My mother often says we were born underneath an unlucky star and as much as I try to prove her wrong, sometimes I succumb. Putting my good foot out of action the night before Miss goes to hospital…this was no conspiracy theory. Bad luck not only follows me. It eats me on toast. Not that I’m complaining or whingeing. The situation is what it is but as much as I have rotten luck, I’ve had so much experience fighting back and overcoming all this crap now, that I’ve developed a fight back routine which not only puts me back in the box seat. It also makes me better prepared for the next round.

So, after somehow getting through Wednesday, it was Thursday and we were off to Sydney to take Miss to hospital for the endoscopy.

By this stage, I’d all but decided our daughter has coeliac disease and I’ve been trying to get my head around becoming gluten-free. She has been very upset about the possibility of having to be gluten free and had a complete meltdown over never being able to eat party food again. These are big things for a kid and not easily dismissed with the usual Australian cop out: “she’ll be right, mate” and I didn’t try either.

Rather, I suggested that she try not to think about it too much and get busy doing something else and if she’s gluten free, we’ll deal with it then. I also reminded her that other people we know are gluten free and they still have yummy foods. It’s not the end of the world. Actually, coeliac’s disease can be quite serious but I didn’t want to stress that. From my experience, coming to terms with bad news is a bit like trying to eat an elephant. You’re best digesting it one mouthful at a time and not in one, painfully large gulp. This, of course, is the danger of Googling your symptoms and doing a selfie diagnosis. You can read the very worst cases and swallow too much information at once and even make yourself terminally ill!!

We are still waiting for the final results. So far they haven’t found signs of coeliac’s  but it seems her stomach may have delayed emptying. We’ll just have to wait and see, which I hope means whatever it is, it isn’t too severe.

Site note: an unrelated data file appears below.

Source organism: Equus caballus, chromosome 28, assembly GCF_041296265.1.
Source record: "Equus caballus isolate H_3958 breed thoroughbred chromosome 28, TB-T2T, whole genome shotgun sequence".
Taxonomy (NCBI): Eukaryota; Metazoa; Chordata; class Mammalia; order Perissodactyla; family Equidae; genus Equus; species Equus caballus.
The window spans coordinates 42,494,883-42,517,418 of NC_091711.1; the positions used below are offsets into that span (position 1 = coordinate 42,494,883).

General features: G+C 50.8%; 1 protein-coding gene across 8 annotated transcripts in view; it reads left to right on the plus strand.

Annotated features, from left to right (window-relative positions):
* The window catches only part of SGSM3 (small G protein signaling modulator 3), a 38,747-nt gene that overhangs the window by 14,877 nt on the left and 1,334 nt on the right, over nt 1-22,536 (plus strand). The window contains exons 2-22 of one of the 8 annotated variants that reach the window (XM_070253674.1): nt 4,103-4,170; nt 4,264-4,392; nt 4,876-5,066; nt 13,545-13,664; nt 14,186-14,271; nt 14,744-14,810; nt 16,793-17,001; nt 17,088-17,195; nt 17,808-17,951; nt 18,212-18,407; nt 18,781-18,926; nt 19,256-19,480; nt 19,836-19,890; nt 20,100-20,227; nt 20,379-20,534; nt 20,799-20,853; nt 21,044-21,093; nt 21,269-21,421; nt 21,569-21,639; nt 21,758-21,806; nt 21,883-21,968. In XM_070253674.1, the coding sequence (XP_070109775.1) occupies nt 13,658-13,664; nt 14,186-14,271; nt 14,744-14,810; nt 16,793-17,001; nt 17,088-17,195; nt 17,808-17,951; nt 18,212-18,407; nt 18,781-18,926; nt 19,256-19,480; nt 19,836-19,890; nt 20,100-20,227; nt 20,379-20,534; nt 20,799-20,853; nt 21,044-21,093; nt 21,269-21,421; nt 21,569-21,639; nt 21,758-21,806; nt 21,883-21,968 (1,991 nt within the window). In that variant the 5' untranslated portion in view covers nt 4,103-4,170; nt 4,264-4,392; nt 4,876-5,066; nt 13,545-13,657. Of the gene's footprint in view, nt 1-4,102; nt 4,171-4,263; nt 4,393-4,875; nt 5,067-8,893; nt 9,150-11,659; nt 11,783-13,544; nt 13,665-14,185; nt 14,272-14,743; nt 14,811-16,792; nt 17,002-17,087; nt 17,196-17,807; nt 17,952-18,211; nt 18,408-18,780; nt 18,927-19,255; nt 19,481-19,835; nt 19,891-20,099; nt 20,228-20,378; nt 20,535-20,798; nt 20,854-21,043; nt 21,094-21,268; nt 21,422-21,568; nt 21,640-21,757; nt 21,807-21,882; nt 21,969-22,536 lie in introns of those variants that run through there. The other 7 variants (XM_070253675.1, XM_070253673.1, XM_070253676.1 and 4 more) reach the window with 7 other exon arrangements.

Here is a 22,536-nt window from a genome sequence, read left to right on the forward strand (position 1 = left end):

Meanwhile, although I’m not superstitious but it’s Friday 13th today and of course the bad luck didn’t leave me alone. I might not have seen that wretched black cat cross my path but I know it was there. Otherwise, how would you account for yet another nasty fall this week and my right  foot back in the boot?

That’s right. The boot is back on the right foot.

Yes, I am feeling annoyed about it all and just because these falls are frequent, it doesn’t mean they don’t hurt even if I’m smiling. That I don’t need a hug or a bit of TLC. I might be strong but I’m still human and I bleed.

Do you have any experiences you would like  to share? Living with ongoing, resistant adversity isn’t easy though we triumph and inspire. If you are also traveling in this boat along with us, we send you our love, compassion and understanding. Take care!!

Love & Blessings,

Rowena

PS: BY the way, I just found out that it is ironically National Coeliac Awareness Week in Australia 13=20th March. See here for more information:

http://www.coeliac.org.au/

21 thoughts on “Diagnosis: A Rough Week!

  1. merrildsmith

    I couldn’t hit “Like” for this, but I do hope all is well with your daughter and that your foot/ankle is not too troubling (and your son’s head and everything else!!). Hugs and good thoughts for you and yours!

  2. Minuscule Moments

    Rowena I think you have had an unbelievably stressful week. I hope it will turn around now and you start to get answers and happier moments. I have been in the thick of it with my son’s challenges so I could resonate with you. I hope you now can say you were born under the strongest star of all, one that never loses its sparkle. Pass that thought onto your children and it will stick. Shine on through the mess of life and I know you will be okay because you are everything your kids need and more.

  3. roweeee Post author

    Thanks so much for turning our unlucky star into a strong star because we are strong and resilient even though we feel or appear weak at times. I have actually escaped for the weekend, which will be my next post. I’m currently at my parents’ place at Palm Beach on the Pittwater side just watching the water flow. The water is flat and very serene but always moving and going somewhere else, which always strikes me as a bit of a mystery. I caught the ferry over here with a group of 20 something party who I met at the wharf revellers who carried my bag on and off and just talked to me like one of their own, which was so incredibly healing and good. I felt like I met a group of angels. I had a sleep when I got here and I realised that I’d been screaming for the last few weeks or even longer…a silent scream and it has stopped. Or at least had intermission. I really needed to get out of the house with all it’s demands and the family and just be still. Have nothing around me but the landscape and I am feeling myself stretching out and reconstructing. I think you’ll get that.
    My kids have gone to various scout and cub camps for the weekend and my husband, bless his soul because he is probably more ragged than I, got called into work yesterday but is now watching the Grand Prix. Hope you are having a great weekend and I send you the love of an angel for your challenges with your son. I know the girl I met on the ferry had to be a heaven sent angel and we’ll be keeping in touch too, which I’m really looking forward to. Take care and lots of love, Ro